“Results: Spatial analysis indicates no significant differences in the density of health care providers among Ecuadorian provinces. After adjusting for various predisposing, enabling, need factors and interaction terms, density of public practice health personnel was positively associated with use of preventive care, particularly among rural households. On the other hand, density of private practice physicians was positively associated with use of curative care, particularly among urban households.

“Conclusions: There are significant public/private, urban/rural gaps in provision of services in Ecuador; which in turn affect people’s use of services. It is necessary to strengthen the public health care delivery system (which includes addressing distribution of health workers) and national health information systems. These efforts could improve access to health care, and inform the civil society and policymakers on the advances of health care reform.”

Natural Earth: Free Vector and Raster Map Data at 1:10m, 1:50m, and 1:110m Scales

“Natural Earth is a public domain map dataset available at 1:10m, 1:50m, and 1:110m scales. Featuring tightly integrated vector and raster data, with Natural Earth you can make a variety of visually pleasing, well-crafted maps with cartography or GIS software.

“Natural Earth was built through a collaboration of many volunteers and is supported by NACIS (North American Cartographic Information Society), and is free for use in any type of project.”

Call for Papers: Workshop On Linked Spatiotemporal Data 2010

Workshop On Linked Spatiotemporal Data 2010 (

In conjunction with the 6th International Conference on Geographic Information Science (GIScience 2010)

Zurich, 14-17th September, 2010; the workshop will be held on the 14th September 2010.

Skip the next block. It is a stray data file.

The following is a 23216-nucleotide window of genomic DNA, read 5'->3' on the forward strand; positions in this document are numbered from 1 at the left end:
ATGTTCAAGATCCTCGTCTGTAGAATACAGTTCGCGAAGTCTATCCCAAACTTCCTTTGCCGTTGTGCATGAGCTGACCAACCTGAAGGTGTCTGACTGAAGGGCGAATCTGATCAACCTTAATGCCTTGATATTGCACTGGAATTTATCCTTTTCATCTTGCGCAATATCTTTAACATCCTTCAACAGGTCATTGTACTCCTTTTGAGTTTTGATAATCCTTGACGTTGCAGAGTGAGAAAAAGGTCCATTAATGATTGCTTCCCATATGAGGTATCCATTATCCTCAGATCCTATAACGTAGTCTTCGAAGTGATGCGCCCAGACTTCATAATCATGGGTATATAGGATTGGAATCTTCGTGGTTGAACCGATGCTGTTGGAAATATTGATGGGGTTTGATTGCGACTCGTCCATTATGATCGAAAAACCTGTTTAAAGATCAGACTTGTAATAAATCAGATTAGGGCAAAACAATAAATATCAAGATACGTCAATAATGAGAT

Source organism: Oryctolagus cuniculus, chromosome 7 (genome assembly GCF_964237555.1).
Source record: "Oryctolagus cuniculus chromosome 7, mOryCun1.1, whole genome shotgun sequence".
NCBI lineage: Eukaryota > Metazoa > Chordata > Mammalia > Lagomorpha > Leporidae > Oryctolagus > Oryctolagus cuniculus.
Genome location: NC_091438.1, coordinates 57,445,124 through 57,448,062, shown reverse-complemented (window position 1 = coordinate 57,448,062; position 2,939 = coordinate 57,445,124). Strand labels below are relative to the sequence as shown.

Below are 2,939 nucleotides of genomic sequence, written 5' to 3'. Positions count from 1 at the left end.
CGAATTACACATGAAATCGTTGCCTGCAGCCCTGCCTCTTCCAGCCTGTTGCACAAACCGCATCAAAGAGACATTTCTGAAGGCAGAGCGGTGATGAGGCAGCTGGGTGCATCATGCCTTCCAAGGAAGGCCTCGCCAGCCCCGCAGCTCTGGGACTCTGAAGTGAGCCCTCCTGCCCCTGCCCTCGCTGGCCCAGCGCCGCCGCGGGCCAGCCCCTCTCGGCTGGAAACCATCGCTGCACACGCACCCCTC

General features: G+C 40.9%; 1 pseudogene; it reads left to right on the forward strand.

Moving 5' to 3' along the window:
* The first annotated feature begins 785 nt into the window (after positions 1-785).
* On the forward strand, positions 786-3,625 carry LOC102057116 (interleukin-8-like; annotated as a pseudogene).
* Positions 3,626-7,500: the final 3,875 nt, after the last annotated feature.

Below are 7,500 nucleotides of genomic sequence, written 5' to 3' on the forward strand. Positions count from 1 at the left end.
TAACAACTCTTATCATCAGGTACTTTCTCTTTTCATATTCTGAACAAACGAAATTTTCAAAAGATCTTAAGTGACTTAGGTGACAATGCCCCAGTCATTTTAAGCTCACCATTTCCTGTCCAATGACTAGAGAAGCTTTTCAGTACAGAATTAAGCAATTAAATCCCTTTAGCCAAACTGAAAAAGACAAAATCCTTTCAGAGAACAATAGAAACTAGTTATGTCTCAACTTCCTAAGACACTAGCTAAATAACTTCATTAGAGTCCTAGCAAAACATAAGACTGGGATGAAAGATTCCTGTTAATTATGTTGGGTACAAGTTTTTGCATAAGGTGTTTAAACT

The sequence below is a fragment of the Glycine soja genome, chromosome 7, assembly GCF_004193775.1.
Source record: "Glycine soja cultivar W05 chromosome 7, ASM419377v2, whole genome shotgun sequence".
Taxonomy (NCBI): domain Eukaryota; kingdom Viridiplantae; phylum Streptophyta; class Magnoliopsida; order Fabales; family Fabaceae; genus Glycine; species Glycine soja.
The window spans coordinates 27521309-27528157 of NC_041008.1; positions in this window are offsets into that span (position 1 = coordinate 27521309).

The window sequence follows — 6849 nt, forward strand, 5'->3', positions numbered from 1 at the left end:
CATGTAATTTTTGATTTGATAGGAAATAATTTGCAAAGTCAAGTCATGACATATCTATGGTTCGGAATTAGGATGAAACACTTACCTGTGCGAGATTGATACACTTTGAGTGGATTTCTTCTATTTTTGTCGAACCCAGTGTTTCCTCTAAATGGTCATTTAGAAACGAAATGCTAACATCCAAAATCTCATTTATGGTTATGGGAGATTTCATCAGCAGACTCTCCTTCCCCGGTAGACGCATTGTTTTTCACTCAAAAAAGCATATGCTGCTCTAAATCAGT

Workshop Description & Scope

Whilst the Web has changed with the advent of the Social Web from mostly authoritative towards increasing amounts of user generated content, it is essentially still about linked documents. These documents provide structure and context for the described data and easy their interpretation. In contrast, the upcoming Data Web is about linking data, not documents. Such data sets are not bound to a specific document but can be easily combined and used outside of the original context. With a growth rate of millions of new facts encoded as RDF-triples per month, the Linked Data cloud allows users to answer complex queries spanning multiple sources. Due to the uncoupling of data from its original creation context, semantic interoperability, identity resolution, and ontologies are central methodologies to ensure consistency and meaningful results. Space and time are fundamental ordering relations to structure such data and provide an implicit context for their interpretation. Prominent geo-related Linked Data hubs include as well as the Linked Geo Data project which provides a RDF serialization of Open Street Map. Furthermore, myriad other Linked Data sources contain location-based references. This workshop aims at introducing the GIScience audience to the Linked Data Web and discuss the relation between the upcoming Linked Data infrastructures and existing OGC services-based Spatial Data Infrastructures. The workshop results will directly contribute to the ongoing work of the NeoGeo Semantic Web Vocabularies Group, an online group focused on the construction of a set of lightweight geospatial ontologies for Linked Data. Overall, the workshop should help to better define the data, knowledge representations, reasoning methodologies, and additional tools needed to link locations seamlessly into the Web of Linked Data. Subsequently, with the advent of “Linked Locations” in Linked Data, the gap between the Semantic Web and the Geo Web will begin to narrow.